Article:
CHECK IT OUT
LIBRARY OFFERS LOADS OF FREE INFORMATION, FACTS AND FUN
By Brenda Owen
Looking for a way out of your humdrum routine? Want to escape to exciting places? Check out the Lee County Library.
The library has been an escape route for weary readers for almost six decades and for almost a century there has been a library system in the area.
Louann Hurst, director of the library, said the facility offers a myriad of services including reference services such as a computer reference system for many magazine articles, children’s librarian and story hour, a genealogy section and a patent library where patrons may check out everything from compact discs, video and audio tapes, and vintage albums, to paintings and prints.
“We are working toward an updated and expanded computerized database to provide additional resources,” Hurst said.
Presently, almost 25,000 borrowers are registered at the Lee County Library. Last year, those borrowers and others made a total of 86,452 visits to the library to take advantage, not only of books and other resources, but to make use of the meeting room facilities, browse through an artistic display or just find a quiet place to read and relax.
“We also had almost15,000 calls to our reference desk,” Hurst said.
Applying for a library card to check out books and other materials is simple, she said. Residents of Lee County or people employed in Lee County may simply present proper identification and fill out a registration form. Those not employed or living in Lee County may pay an annual user’s fee of $12 to obtain a card.
“The hardest part of getting a library card is having the patience to wait for it to arrive,” Hurst said. “It takes about six to eight weeks to get them processed and returned to us. In the meantime, though, the applicant may check out two books at a time.”
Long before there was a lee County Library, there was the realization that the people of Tupelo and Lee County needed a library, wrote Elizabeth Holcomb in her historical account of the building of the library titled, “The History of the Lee County Library.”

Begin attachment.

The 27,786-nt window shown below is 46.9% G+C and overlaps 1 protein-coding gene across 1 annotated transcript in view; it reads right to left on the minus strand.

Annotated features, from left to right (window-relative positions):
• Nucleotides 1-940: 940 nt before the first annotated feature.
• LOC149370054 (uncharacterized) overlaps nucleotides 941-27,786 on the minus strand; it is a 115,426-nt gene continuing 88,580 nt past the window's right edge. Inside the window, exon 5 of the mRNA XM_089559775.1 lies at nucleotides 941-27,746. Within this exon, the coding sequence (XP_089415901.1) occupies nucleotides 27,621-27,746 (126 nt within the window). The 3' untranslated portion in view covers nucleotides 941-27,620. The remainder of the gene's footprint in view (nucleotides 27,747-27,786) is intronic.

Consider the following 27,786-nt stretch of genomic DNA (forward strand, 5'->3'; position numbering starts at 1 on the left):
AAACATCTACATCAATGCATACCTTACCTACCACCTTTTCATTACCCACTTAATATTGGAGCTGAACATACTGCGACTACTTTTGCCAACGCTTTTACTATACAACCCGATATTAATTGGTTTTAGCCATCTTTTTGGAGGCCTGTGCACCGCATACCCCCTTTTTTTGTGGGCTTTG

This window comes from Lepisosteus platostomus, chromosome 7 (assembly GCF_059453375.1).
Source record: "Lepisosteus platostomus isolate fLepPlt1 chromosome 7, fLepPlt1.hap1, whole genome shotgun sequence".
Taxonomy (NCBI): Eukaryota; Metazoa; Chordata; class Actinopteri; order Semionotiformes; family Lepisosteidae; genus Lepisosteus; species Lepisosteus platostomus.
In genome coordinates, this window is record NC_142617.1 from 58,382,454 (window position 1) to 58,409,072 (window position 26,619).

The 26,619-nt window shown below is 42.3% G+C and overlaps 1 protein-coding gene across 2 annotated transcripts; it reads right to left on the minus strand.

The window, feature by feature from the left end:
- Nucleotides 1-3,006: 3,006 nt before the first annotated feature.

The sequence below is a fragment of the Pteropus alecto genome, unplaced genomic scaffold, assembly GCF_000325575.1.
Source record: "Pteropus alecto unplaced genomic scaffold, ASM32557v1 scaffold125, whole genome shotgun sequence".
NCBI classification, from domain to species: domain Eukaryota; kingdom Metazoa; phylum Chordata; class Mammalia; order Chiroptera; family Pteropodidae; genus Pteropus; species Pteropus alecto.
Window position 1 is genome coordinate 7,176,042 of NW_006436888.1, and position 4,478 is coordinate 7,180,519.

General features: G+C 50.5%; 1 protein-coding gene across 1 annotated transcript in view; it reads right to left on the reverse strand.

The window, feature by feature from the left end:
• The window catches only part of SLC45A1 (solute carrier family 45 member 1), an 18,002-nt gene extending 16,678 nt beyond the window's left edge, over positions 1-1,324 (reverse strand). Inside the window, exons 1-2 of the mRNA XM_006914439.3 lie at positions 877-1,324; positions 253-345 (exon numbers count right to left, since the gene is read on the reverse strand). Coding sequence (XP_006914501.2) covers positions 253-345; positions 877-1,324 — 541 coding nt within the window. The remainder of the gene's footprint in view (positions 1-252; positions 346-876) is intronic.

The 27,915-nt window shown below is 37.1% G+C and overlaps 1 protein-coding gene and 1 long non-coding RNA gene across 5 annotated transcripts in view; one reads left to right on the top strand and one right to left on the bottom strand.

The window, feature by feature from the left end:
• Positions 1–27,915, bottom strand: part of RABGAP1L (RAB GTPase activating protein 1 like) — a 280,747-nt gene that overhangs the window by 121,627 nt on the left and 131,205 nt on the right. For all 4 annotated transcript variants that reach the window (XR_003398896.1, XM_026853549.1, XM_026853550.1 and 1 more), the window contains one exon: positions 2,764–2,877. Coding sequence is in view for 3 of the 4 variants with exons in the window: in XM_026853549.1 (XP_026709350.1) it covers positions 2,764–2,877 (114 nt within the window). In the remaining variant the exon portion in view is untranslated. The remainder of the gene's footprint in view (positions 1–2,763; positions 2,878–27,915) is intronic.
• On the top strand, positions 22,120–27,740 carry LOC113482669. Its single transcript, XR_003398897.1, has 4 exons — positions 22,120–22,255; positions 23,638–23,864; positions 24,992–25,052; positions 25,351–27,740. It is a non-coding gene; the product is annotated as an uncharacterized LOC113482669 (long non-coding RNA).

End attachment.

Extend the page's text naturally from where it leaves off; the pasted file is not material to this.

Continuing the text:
As early as March 20, 1885, when Tupelo was only 15 years old with a population of approximately 1,200, a subscription library was formed, the history states.
Forty years later an attempt was made to establish a public library in a room in the high school. It was 1925 before an “official” library was finally established on the second floor of the City Hall with 300 books and $65.
By 1935 there were plans for a county library. In November 1935, the Works Project Administration (WPA) established a county-wide library with a staff of seven, funded with $3,084 for the year. This money provided for salaries but there was still a desperate need for adequate quarters and for books, which were to be donated. In 1937, the library was moved to three rooms in the old Commonwealth Hospital building.
As the WPA project began to phase out in 1941, Helen Foster, founding chairman of the Tupelo Federated Club Council, led the club in spearheading a campaign to get a permanent location for the library with adequate space and additional books.
In 1941, the Lee County Library was established with an appropriation of $1,500 from the Board of Supervisors. The next year, the library established one of the first bookmobile services in the state.
When the WPA assistance was finally withdrawn in 1943, Foster continued to serve as librarian, without pay for four years.
In 1948, the library was moved to the former home of Pvt. John Allen and in the 1950s the A. M. Strange Library branch was opened. The present library was built in the early 1970s.